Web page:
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ISSUE:  Winter 1982
When I lift a bar of soap to my face
it is winter.
They drag a pig to its slaughter,
empty its intestines in the river,
they fill them with blood
thickened with rice, barley, and spice.
From scraps, they make soap.

Then it is summer.
Always there is a gray chunk of soap
by the wash basin, on the ledge of verandah.
The child pours water from a dipper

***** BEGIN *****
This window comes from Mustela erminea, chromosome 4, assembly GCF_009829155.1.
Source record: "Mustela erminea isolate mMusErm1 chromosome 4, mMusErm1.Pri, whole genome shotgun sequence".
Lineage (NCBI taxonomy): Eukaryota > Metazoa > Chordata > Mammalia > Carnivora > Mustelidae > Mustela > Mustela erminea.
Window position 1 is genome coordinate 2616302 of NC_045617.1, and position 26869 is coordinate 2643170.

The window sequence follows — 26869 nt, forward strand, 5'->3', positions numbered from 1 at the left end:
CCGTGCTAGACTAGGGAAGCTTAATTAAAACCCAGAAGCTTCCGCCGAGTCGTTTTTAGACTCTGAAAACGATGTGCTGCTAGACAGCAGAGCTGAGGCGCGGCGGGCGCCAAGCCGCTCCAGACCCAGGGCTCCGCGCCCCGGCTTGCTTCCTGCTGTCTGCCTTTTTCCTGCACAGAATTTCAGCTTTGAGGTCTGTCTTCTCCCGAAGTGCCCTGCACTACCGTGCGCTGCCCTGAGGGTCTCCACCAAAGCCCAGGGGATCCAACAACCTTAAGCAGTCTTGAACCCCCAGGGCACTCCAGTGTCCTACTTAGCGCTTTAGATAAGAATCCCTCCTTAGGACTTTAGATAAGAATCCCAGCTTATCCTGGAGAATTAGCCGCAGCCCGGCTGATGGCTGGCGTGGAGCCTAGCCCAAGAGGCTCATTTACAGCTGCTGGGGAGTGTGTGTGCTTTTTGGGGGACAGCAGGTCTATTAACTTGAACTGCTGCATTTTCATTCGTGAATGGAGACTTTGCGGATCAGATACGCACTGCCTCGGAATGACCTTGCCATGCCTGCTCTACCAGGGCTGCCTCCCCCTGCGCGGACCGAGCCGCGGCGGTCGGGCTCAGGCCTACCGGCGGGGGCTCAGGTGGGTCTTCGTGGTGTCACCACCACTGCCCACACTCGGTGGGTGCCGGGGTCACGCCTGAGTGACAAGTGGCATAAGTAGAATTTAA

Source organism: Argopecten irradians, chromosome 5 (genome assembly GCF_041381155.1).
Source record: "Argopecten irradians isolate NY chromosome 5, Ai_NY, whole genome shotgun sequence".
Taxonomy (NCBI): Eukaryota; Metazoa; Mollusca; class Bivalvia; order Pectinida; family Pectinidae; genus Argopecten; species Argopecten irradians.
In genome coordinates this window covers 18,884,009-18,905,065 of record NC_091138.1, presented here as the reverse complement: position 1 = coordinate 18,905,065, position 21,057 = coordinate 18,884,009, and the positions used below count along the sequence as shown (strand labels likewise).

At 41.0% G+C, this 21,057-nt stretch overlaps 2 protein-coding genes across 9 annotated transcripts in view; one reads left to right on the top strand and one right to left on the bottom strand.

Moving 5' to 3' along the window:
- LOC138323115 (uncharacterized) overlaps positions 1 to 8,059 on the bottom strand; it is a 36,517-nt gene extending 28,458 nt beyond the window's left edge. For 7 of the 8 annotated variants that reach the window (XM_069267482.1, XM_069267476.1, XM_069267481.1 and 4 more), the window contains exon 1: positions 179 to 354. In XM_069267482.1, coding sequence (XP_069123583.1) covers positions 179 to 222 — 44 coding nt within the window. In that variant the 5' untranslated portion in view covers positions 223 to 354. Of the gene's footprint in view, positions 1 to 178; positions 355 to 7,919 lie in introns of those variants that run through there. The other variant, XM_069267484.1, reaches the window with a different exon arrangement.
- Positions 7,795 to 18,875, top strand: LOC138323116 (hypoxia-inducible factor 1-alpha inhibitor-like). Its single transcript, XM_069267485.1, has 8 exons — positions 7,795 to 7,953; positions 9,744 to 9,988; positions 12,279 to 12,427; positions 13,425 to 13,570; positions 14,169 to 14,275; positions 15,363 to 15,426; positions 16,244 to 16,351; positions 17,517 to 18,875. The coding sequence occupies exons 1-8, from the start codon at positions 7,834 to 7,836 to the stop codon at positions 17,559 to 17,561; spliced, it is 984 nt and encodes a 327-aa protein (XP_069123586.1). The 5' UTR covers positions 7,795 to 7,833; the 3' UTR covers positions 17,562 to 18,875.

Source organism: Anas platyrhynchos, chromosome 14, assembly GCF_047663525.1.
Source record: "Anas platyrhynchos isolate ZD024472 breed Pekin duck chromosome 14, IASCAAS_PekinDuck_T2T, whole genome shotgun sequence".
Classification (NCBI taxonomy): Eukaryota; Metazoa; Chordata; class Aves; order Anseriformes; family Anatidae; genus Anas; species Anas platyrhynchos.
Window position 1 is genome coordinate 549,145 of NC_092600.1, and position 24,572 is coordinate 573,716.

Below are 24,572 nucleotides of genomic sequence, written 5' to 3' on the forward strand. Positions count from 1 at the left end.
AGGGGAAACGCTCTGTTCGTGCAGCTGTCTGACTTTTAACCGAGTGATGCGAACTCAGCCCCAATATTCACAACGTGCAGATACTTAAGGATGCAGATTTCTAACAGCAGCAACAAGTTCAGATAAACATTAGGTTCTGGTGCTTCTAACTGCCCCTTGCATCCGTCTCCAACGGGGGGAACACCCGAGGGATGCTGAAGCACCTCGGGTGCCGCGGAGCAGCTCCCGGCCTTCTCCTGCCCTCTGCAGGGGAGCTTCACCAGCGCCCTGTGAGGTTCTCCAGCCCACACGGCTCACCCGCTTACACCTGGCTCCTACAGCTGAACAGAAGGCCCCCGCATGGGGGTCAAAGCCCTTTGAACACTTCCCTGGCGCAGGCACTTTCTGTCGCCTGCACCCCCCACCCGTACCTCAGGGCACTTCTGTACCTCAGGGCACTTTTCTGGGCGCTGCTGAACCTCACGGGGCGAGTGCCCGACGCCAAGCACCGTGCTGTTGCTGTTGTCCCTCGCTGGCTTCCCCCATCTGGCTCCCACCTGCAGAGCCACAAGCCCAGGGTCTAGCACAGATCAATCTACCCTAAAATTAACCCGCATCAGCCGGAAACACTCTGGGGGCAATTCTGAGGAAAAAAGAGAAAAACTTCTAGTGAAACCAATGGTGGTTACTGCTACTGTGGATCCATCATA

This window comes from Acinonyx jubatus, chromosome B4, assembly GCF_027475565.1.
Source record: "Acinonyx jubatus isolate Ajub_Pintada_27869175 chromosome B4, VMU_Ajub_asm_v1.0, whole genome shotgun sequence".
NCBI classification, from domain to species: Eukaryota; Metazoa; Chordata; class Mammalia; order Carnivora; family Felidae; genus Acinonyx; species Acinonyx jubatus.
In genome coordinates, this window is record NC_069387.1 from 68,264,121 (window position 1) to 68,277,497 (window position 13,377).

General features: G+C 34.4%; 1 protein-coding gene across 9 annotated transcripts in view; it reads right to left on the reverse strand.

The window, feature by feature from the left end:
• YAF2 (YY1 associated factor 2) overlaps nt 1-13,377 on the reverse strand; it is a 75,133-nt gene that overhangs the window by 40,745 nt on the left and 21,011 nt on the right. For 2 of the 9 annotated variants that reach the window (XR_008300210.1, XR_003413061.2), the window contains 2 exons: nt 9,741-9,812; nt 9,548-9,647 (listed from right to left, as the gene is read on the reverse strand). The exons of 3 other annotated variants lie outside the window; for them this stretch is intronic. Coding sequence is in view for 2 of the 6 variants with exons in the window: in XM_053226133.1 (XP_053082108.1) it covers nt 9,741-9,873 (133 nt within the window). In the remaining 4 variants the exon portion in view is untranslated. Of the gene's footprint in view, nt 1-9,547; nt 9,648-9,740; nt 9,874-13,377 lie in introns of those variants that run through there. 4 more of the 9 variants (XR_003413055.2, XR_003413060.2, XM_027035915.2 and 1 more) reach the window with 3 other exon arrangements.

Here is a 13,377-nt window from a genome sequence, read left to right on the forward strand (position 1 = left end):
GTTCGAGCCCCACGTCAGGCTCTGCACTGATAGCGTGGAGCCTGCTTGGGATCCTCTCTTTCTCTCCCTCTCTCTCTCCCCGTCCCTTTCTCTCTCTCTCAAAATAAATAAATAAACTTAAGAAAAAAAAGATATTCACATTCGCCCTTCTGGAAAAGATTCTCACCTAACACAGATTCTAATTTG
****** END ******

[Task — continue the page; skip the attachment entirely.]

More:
onto her father’s soiled hands,
a towel across her shoulder.
When the soap slips,
she learns the quickness of her eyes.
Mother’s wisdom:
soap and water wash away everything
except the color of one’s skin.

Like customs, children die.
Who will pour water for us?
Whom will we tell of wisdom?
We have no land, no pig, no river,
no verandah, no children.
Inside the rented, windowless bathroom,
the fan hums, and by the lamp’s eternal season
I hear a pig cry inside a bar of soap.
Tears which cannot find their way to my eyes
I shake off my hand.


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